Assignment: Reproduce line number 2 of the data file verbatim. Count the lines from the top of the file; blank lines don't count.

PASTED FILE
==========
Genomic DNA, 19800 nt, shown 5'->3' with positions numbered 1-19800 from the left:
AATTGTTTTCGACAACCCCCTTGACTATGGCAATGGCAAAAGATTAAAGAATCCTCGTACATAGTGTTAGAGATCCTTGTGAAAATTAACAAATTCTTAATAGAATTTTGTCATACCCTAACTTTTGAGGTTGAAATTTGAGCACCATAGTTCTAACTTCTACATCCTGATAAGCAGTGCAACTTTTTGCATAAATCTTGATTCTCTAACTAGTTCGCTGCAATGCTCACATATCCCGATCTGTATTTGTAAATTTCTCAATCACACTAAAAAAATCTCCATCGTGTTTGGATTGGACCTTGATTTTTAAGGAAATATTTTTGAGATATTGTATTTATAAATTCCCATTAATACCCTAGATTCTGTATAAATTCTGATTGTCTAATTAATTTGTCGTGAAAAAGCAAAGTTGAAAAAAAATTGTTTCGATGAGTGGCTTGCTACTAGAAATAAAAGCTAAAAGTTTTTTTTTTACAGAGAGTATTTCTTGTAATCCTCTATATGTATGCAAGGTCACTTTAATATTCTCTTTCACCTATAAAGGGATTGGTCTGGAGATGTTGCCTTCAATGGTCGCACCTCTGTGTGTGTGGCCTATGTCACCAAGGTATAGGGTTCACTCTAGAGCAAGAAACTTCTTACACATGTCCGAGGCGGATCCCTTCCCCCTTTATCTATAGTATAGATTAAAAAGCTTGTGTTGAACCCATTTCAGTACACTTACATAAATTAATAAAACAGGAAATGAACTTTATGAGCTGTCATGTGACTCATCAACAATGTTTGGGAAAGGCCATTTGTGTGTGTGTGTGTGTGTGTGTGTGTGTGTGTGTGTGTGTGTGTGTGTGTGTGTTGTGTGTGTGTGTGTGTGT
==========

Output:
AATTGTTTTCGACAACCCCCTTGACTATGGCAATGGCAAAAGATTAAAGAATCCTCGTACATAGTGTTAGAGATCCTTGTGAAAATTAACAAATTCTTAATAGAATTTTGTCATACCCTAACTTTTGAGGTTGAAATTTGAGCACCATAGTTCTAACTTCTACATCCTGATAAGCAGTGCAACTTTTTGCATAAATCTTGATTCTCTAACTAGTTCGCTGCAATGCTCACATATCCCGATCTGTATTTGTAAATTTCTCAATCACACTAAAAAAATCTCCATCGTGTTTGGATTGGACCTTGATTTTTAAGGAAATATTTTTGAGATATTGTATTTATAAATTCCCATTAATACCCTAGATTCTGTATAAATTCTGATTGTCTAATTAATTTGTCGTGAAAAAGCAAAGTTGAAAAAAAATTGTTTCGATGAGTGGCTTGCTACTAGAAATAAAAGCTAAAAGTTTTTTTTTTACAGAGAGTATTTCTTGTAATCCTCTATATGTATGCAAGGTCACTTTAATATTCTCTTTCACCTATAAAGGGATTGGTCTGGAGATGTTGCCTTCAATGGTCGCACCTCTGTGTGTGTGGCCTATGTCACCAAGGTATAGGGTTCACTCTAGAGCAAGAAACTTCTTACACATGTCCGAGGCGGATCCCTTCCCCCTTTATCTATAGTATAGATTAAAAAGCTTGTGTTGAACCCATTTCAGTACACTTACATAAATTAATAAAACAGGAAATGAACTTTATGAGCTGTCATGTGACTCATCAACAATGTTTGGGAAAGGCCATTTGTGTGTGTGTGTGTGTGTGTGTGTGTGTGTGTGTGTGTGTGTGTGTGTGTGTGTTGTGTGTGTGTGTGTGTGT